It is the second time Freddy has hit land, with the cyclone originally making landfall late last month.
Météo-France also expressed concern that Freddy is unlikely to weaken overland over the next week and that there is a good chance that he will go back to sea. Freddy made landfall with maximum offshore winds of 155 kilometers (about 100 miles) per hour and offshore winds averaging 220 kilometers (about 140 miles) per hour, the agency said.
Freddy was initially on course to make landfall in the country on Friday evening, but stalled over the Mozambique Channel. The cyclone intensified on Saturday and regained strength as it stormed toward land, Mozambique’s National Institute of Meteorology said.
The cyclone’s second blow rains down a low-lying, expanse of land filled with rivers and “almost all of them don’t have a dam” to contain flooding, said Salomao Bandeira, a scientist at the Universidade Eduardo Mondlane in Mozambique. Flooding in the country earlier this year hit regions where major rivers are controlled by dams, allowing some degree of control, Bandeira said, sparking fears this hit could lead to more destruction.
The expected deluge is already worrying health and disaster relief organizations in both Mozambique and Malawi, which have recently battled cases of cholera and other waterborne diseases. The UN and EU-led disaster alert system has already issued a red alert, predicting around 2.3 million people will be affected. Mozambique’s disaster agency has moved thousands of people to storm shelters ahead of time.
“More lives are being saved in Mozambique today” because of early preparedness, Bandeira said.
In a statement released on Saturday, the Malawi Red Cross said it had activated its early response teams in southern Malawi to prepare for the cyclone.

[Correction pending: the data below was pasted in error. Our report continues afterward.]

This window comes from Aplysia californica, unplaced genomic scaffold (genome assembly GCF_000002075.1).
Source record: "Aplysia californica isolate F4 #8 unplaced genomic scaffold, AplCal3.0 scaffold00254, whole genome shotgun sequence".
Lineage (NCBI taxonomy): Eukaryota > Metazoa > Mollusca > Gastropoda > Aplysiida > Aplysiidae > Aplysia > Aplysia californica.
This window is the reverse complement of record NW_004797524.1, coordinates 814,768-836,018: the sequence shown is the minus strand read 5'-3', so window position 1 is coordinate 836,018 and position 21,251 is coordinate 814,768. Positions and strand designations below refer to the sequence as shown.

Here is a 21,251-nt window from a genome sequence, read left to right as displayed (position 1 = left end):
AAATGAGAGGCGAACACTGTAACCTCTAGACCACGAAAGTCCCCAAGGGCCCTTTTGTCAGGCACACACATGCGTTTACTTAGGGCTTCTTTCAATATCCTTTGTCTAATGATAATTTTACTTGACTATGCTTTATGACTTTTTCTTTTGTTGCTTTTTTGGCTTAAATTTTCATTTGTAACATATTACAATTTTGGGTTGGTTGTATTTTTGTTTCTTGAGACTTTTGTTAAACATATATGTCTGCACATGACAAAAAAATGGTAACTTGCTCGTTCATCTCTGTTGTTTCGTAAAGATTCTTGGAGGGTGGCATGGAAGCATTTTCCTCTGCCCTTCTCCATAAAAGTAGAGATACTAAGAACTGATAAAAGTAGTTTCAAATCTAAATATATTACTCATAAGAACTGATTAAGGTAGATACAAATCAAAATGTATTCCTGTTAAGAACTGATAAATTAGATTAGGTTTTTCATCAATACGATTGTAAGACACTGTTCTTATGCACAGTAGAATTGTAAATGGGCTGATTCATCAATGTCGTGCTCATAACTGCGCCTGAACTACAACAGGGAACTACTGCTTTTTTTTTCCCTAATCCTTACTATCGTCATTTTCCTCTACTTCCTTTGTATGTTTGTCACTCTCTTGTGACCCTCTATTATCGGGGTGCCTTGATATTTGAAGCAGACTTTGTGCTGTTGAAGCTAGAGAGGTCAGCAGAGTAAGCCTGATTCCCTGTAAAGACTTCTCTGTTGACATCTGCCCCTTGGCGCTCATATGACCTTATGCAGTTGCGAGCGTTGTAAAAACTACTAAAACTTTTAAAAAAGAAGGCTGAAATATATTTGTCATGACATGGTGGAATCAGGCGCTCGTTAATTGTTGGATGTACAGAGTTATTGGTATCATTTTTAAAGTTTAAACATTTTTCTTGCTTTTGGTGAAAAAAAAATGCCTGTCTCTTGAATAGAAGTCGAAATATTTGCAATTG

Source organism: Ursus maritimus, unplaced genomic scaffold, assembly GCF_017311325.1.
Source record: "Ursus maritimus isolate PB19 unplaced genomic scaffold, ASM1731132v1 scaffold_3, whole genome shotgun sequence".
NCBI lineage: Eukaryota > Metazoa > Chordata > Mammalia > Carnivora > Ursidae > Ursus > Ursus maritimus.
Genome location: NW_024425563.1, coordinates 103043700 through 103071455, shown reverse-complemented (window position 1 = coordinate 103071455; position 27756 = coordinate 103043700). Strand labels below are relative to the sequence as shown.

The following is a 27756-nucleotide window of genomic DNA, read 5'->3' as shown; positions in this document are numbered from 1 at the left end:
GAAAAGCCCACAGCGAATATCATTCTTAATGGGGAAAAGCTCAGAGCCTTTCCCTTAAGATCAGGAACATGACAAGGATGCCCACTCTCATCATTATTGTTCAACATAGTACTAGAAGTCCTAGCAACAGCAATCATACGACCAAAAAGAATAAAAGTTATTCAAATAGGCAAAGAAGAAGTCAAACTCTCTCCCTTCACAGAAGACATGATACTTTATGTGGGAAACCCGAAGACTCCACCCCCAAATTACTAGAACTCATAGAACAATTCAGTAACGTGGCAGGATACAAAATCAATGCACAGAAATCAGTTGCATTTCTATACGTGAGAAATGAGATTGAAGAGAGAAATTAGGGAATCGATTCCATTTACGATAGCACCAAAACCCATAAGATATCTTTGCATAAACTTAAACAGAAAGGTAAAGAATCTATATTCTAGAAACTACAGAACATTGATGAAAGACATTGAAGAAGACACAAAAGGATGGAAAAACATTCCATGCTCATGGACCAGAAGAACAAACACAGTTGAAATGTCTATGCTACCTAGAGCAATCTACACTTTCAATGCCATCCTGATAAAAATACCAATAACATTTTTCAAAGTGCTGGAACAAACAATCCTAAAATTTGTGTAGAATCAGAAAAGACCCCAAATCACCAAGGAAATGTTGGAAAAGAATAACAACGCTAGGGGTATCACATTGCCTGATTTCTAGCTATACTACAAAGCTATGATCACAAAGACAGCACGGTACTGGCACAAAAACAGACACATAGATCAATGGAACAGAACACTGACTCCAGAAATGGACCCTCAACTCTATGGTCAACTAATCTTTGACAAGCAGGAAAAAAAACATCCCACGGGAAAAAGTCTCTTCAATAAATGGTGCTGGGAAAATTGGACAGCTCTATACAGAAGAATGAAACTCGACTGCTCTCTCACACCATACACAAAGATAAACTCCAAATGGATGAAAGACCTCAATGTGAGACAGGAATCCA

Earlier this week, Freddy’s longevity and baffling trajectories prompted the UN weather agency to set up a commission to determine whether it has broken the record for the longest-lasting tropical cyclone in recorded history after traversing more than 8,000 kilometers (5,000 miles) in the southern Indian Ocean.
The U.S. National Oceanic and Atmospheric Administration said Freddy has already been catapulted into the record books for the second-highest accumulated cyclone energy, or ACE, a measurement of a cyclone’s energy over time.
Freddy is also the third recorded storm to last more than 22 days, NOAA’s Carl Schreck said. Hurricane John in 1994 and an unnamed Atlantic hurricane in 1899 are the other two. The natural weather event La Nina and a negative dipole in the Indian Ocean, or temperature change over the ocean, “might have caused ocean temperatures and atmospheric circulations that made an event like this more likely,” Schreck added.
Any storm that can stay at such strong intensity for that long and make landfall twice is significant in terms of human impact and in terms of science,” said Kristen Corbosiero, a professor of atmospheric and environmental sciences at the University at Albany.
“Intense storms generally go through a series of eyewall replacement cycles and intensity fluctuations,” where the cyclone begins to develop a new eye, Corbosiero said. “But Freddy didn’t have these cycles for most of his life cycle. Trying to understand why will be a good research topic.”
Associated Press science writer Seth Borenstein contributed to this report from Washington, DC ___
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